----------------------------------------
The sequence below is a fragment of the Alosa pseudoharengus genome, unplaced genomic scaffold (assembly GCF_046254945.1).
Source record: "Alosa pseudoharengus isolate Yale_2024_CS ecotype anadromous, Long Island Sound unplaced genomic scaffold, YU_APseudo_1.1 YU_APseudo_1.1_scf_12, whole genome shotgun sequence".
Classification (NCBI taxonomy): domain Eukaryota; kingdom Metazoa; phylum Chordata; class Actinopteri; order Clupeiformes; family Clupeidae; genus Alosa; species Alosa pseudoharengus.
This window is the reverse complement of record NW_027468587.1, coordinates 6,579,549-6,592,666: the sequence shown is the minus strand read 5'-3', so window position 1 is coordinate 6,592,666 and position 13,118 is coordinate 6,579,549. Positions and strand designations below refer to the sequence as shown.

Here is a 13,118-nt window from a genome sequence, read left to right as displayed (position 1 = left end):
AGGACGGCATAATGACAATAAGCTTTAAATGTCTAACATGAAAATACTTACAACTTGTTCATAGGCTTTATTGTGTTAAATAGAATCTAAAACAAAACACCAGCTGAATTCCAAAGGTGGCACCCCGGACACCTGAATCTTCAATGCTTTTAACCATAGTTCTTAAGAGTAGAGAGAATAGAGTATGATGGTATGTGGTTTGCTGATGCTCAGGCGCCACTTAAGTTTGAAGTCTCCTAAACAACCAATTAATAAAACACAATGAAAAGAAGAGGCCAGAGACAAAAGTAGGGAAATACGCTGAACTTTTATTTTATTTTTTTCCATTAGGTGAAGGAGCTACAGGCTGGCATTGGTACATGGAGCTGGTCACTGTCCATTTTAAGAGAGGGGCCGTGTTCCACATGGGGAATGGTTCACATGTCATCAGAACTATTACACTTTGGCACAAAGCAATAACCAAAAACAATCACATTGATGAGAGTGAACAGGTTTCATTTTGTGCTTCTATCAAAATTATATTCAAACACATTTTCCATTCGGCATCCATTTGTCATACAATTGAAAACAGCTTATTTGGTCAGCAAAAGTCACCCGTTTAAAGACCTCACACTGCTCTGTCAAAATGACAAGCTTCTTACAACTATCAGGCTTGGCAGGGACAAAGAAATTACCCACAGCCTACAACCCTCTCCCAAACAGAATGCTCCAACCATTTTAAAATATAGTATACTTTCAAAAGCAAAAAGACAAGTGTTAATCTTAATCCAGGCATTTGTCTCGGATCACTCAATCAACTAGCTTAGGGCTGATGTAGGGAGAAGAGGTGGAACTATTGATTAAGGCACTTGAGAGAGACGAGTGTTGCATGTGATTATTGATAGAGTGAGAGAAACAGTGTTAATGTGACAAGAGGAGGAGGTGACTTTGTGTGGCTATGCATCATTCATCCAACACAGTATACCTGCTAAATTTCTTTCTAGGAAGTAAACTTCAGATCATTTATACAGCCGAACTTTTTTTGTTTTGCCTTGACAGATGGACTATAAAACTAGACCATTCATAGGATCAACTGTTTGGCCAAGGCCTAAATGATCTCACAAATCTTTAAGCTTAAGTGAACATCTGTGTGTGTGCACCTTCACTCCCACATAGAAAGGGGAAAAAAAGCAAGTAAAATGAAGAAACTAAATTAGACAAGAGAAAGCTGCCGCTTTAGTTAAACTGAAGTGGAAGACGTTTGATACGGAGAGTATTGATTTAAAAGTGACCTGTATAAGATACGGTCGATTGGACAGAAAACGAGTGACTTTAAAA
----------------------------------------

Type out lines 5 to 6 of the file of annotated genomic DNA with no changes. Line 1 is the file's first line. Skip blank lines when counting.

Here is a 13,118-nt window from a genome sequence, read left to right as displayed (position 1 = left end):
AGGACGGCATAATGACAATAAGCTTTAAATGTCTAACATGAAAATACTTACAACTTGTTCATAGGCTTTATTGTGTTAAATAGAATCTAAAACAAAACACCAGCTGAATTCCAAAGGTGGCACCCCGGACACCTGAATCTTCAATGCTTTTAACCATAGTTCTTAAGAGTAGAGAGAATAGAGTATGATGGTATGTGGTTTGCTGATGCTCAGGCGCCACTTAAGTTTGAAGTCTCCTAAACAACCAATTAATAAAACACAATGAAAAGAAGAGGCCAGAGACAAAAGTAGGGAAATACGCTGAACTTTTATTTTATTTTTTTCCATTAGGTGAAGGAGCTACAGGCTGGCATTGGTACATGGAGCTGGTCACTGTCCATTTTAAGAGAGGGGCCGTGTTCCACATGGGGAATGGTTCACATGTCATCAGAACTATTACACTTTGGCACAAAGCAATAACCAAAAACAATCACATTGATGAGAGTGAACAGGTTTCATTTTGTGCTTCTATCAAAATTATATTCAAACACATTTTCCATTCGGCATCCATTTGTCATACAATTGAAAACAGCTTATTTGGTCAGCAAAAGTCACCCGTTTAAAGACCTCACACTGCTCTGTCAAAATGACAAGCTTCTTACAACTATCAGGCTTGGCAGGGACAAAGAAATTACCCACAGCCTACAACCCTCTCCCAAACAGAATGCTCCAACCATTTTAAAATATAGTATACTTTCAAAAGCAAAAAGACAAGTGTTAATCTTAATCCAGGCATTTGTCTCGGATCACTCAATCAACTAGCTTAGGGCTGATGTAGGGAGAAGAGGTGGAACTATTGATTAAGGCACTTGAGAGAGACGAGTGTTGCATGTGATTATTGATAGAGTGAGAGAAACAGTGTTAATGTGACAAGAGGAGGAGGTGACTTTGTGTGGCTATGCATCATTCATCCAACACAGTATACCTGCTAAATTTCTTTCTAGGAAGTAAACTTCAGATCATTTATACAGCCGAACTTTTTTTGTTTTGCCTTGACAGATGGACTATAAAACTAGACCATTCATAGGATCAACTGTTTGGCCAAGGCCTAAATGATCTCACAAATCTTTAAGCTTAAGTGAACATCTGTGTGTGTGCACCTTCACTCCCACATAGAAAGGGGAAAAAAAGCAAGTAAAATGAAGAAACTAAATTAGACAAGAGAAAGCTGCCGCTTTAGTTAAACTGAAGTGGAAGACGTTTGATACGGAGAGTATTGATTTAAAAGTGACCTGTATAAGATACGGTCGATTGGACAGAAAACGAGTGACTTTAAAA